Welcome

I am Rod Wynne-Powell, and this is my way to pass on snippets either of a technical nature, or related to what I am currently doing or hope to be doing in the near future.

A third-person description follows:

Professional photographer, Lightroom and Photoshop Workflow trainer, Consultant, digital image retoucher, author, and tech-editor for Martin Evening's many 'Photoshop for Photographers' books.

For over twenty years, Rod has had a client list of large and small companies, which reads like the ‘who’s who’ of the imaging, advertising and software industries. He has a background in Commercial/Industrial Photography, was Sales Manager for a leading London-based colour laboratory and has trained many digital photographers on a one-to-one basis, in the UK and Europe.

Still a pre-release tester for Adobe in the US, for Photoshop, he is also very much involved in the taking of a wide range of photographs, as can be seen in the galleries.

See his broad range of training and creative services, available NOW. Take advantage of them and ensure an unfair advantage over your competitors…



Thursday, 11 December 2014

A Possible Cormorant Deterrent at Tringford Reservoir

Increasing numbers of cormorants are causing great concern at Tringford Reservoir. This morning Jake came down from Coventry with a plan to help alleviate the problem with a strategy to convince them that Bob Menzies and Rick from the Canal and River Trust can use a mannequin dressed as an angler and wearing an orange high visibility tabard means a threat.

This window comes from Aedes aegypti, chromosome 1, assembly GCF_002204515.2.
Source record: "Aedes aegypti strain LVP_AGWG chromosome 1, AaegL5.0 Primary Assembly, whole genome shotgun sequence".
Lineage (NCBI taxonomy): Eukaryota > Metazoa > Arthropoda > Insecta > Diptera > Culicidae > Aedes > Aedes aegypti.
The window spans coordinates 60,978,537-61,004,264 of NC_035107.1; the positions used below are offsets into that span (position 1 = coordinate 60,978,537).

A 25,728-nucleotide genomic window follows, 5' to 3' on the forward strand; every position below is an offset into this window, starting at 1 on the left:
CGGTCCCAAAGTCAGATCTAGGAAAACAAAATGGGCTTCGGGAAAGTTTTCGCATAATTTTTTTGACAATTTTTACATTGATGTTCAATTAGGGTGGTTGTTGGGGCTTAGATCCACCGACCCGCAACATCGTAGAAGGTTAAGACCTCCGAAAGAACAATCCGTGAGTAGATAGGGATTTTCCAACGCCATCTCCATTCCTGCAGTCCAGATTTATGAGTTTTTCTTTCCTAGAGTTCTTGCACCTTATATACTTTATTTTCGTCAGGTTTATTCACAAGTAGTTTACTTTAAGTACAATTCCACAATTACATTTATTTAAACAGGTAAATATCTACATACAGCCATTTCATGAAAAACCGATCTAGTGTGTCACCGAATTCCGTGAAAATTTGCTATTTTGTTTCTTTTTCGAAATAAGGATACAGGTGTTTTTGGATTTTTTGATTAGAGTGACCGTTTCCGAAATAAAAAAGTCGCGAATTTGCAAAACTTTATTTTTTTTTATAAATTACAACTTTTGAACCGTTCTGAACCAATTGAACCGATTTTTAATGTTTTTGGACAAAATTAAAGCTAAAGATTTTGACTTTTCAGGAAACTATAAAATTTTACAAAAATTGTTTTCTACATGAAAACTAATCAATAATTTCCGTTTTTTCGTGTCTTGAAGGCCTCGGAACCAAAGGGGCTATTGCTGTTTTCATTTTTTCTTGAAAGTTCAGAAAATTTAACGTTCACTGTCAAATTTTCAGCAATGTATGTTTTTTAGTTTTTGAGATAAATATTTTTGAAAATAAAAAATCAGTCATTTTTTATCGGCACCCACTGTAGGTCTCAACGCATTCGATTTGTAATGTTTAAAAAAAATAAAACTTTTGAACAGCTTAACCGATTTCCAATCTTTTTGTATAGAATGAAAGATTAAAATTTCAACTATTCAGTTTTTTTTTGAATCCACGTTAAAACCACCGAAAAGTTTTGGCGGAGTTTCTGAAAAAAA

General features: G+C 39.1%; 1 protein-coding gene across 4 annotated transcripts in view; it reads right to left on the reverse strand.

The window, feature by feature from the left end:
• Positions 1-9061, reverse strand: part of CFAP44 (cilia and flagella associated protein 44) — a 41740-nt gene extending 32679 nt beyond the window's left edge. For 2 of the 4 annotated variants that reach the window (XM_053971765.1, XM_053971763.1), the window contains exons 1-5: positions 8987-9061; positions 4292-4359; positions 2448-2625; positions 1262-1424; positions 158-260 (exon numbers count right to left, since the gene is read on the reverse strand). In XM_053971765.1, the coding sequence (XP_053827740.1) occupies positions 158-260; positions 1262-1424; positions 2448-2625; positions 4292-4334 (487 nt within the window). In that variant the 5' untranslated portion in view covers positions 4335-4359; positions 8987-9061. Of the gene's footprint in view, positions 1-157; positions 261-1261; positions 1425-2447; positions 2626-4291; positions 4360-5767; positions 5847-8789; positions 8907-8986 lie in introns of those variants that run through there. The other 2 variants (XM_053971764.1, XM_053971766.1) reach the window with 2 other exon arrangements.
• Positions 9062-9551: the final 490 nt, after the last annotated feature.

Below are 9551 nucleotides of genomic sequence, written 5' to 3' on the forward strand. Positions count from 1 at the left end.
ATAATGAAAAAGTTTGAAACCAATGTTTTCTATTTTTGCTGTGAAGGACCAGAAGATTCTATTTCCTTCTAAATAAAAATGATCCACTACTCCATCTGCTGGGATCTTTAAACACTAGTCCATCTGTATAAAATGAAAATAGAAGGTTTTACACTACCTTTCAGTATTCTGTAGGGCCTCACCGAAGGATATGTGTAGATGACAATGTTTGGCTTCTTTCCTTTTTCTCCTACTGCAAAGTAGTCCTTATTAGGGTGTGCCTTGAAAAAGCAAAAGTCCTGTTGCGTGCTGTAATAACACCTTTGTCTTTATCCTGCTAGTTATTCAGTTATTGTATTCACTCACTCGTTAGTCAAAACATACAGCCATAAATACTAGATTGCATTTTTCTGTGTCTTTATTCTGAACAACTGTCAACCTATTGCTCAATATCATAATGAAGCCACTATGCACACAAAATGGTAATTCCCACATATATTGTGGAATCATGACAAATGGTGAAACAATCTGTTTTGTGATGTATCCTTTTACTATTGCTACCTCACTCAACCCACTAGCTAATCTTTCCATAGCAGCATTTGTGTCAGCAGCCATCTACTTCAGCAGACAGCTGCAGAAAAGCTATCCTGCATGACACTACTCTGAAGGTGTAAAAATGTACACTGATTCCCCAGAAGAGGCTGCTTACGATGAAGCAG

I was there as an observer and listened to the plan. The idea is to fire percussive caps from the direction of the mannequin sitting aboard one of the flat-bottomed aluminium rowing boats used by the anglers. Done on a regular and fairly frequent basis and associated with the bangs and the mannequin's high-vis jacket would finally deter the birds from settling near to the lake and with time mean that the cormorants would desist in feeding on the young fish and damaging many of the larger ones that they do not manage to eat.

There was quite a bit of laughter as the mannequin was assembled and many comments about how young and fresh-faced he was when the club's anglers were considerably more rugged and certainly much older. Earlier I have been able to count twenty two birds on the lake at one time, and apparently the numbers and persistence has been steadily climbing. I arrived before Bob today and in the photograph that heads this piece are no less than six, and there were others on the water.

It will be interesting to see just how effective the so-far unnamed mannequin proves to be in reducing the numbers that are the scourge of the local anglers. I will be interested in finding out just what name he is given!

It was good to see a group of four cygnets on the water to round off my my time down there in the biting wind.

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